Other options include an empty paint can or aluminum foil. Both of these methods work but are not as secure as a proper Faraday device. One last method: Place the device in airplane or standalone mode. Don’t use this final alternative unless you are familiar with the handset because this action could potentially harm the evidence. This feature is available on most Motorola iDEN phones and is becoming more common in newer handsets. Bottom line: Any protection is better than allowing the phone to receive calls or possibly be remotely erased.
Why leave the device on? Two four-digit personal identification number (PIN)s can prevent evidence gathering. One PIN belongs specifically to the handset, and investigators can bypass it with a variety of different free software tools. The handset’s default PIN setting depends on the manufacturer and service provider, but could be as simple as the last four digits of the phone number, 0000 or 1234. The user can easily change it.
The second PIN lock is the SIM PIN, which only applies to GSM phones. A SIM PIN, as with the handset PIN, comes with a default number; this, too, varies among service providers. However, once the user changes the SIM PIN, you can’t bypass it unless the user tells you the PIN or the service provider gives you the personal unlock key or personal unlock code (with the aid of a court order, of course). The SIM offers great security; to date, no one has been able to bypass the SIM PIN.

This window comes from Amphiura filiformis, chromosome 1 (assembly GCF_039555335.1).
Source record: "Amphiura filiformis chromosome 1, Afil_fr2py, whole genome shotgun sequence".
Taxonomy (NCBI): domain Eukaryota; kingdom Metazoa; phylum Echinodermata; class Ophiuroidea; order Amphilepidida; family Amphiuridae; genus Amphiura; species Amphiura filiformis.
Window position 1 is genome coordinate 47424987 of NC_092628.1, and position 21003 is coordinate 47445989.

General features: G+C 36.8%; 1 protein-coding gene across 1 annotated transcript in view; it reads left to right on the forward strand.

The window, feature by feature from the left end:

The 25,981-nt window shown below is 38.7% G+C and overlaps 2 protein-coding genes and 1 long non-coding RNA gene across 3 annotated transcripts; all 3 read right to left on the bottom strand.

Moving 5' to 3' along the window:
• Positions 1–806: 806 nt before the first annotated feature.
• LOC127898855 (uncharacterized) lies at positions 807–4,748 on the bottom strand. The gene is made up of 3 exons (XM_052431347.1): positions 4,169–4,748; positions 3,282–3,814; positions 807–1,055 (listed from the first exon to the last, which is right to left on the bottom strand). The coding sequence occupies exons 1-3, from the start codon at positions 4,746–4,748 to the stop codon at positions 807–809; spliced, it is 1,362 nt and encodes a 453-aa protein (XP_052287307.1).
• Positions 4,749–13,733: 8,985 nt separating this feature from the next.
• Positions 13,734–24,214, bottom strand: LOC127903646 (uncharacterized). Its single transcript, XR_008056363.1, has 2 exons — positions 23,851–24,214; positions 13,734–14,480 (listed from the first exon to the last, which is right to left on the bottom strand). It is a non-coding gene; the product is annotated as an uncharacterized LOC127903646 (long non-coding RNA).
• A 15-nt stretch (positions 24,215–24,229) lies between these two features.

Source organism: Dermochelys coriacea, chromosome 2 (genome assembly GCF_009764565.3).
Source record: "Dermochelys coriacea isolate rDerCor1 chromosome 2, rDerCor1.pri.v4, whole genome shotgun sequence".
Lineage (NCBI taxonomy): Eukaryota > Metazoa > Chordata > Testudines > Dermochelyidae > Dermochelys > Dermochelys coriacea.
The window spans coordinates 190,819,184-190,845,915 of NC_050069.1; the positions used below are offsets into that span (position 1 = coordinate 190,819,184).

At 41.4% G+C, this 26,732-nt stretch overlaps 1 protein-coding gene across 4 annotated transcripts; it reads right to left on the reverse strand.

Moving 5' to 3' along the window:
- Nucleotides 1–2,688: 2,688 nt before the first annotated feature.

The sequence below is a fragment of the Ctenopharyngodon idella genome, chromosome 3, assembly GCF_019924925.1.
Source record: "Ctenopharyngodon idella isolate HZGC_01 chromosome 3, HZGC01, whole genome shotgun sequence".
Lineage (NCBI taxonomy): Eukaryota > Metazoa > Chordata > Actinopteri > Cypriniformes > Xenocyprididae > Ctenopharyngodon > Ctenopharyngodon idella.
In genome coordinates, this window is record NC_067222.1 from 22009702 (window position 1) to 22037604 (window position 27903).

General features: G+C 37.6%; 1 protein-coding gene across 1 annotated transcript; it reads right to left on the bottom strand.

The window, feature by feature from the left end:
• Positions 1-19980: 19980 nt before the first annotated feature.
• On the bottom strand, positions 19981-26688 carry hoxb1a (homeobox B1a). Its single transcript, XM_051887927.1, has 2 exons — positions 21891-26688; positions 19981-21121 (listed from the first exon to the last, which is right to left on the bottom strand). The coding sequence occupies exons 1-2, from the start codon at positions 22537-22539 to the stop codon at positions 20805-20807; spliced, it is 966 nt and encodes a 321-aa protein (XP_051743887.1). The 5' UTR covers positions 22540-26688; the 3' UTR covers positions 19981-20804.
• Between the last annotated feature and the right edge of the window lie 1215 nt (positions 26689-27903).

Rule 2: Look for Other Potential Evidence
The price of mobile phones has dropped considerably over the years. You can easily buy phones on eBay and add a prepaid phone card from Target or Wal-mart for less than $100. So, it certainly isn’t unreasonable to expect that many criminals may possess two, three or more phones. Never assume that once you’ve recovered one phone, your trail has ended. Always look for more.
Most phones can connect to a computer via data cables; in fact, more and more phones are sold with the data cables these days. By all means, grab any data cable you may find, including power cables—no power means no examination if the phone’s battery is dead. Rule of thumb: The battery must be charged at least 50 percent in order to complete an examination.
Mobile phone evidence is not limited to the handset. Accessory technology takes small to the extreme; many common external media cards, such as SD, Memory Stick Duo and Transflash, are small enough to remain unnoticed but can hold 32MB–2GB of information. Many reference sites, such as Phonescoop.com, can help you to identify potential accessories for mobile devices. Once at the Phonescoop site, you can check to determine whether your mobile phone has external memory card capabilities, or if there are other new accessories available for your phone.
Rule 3: Legalities & Paperwork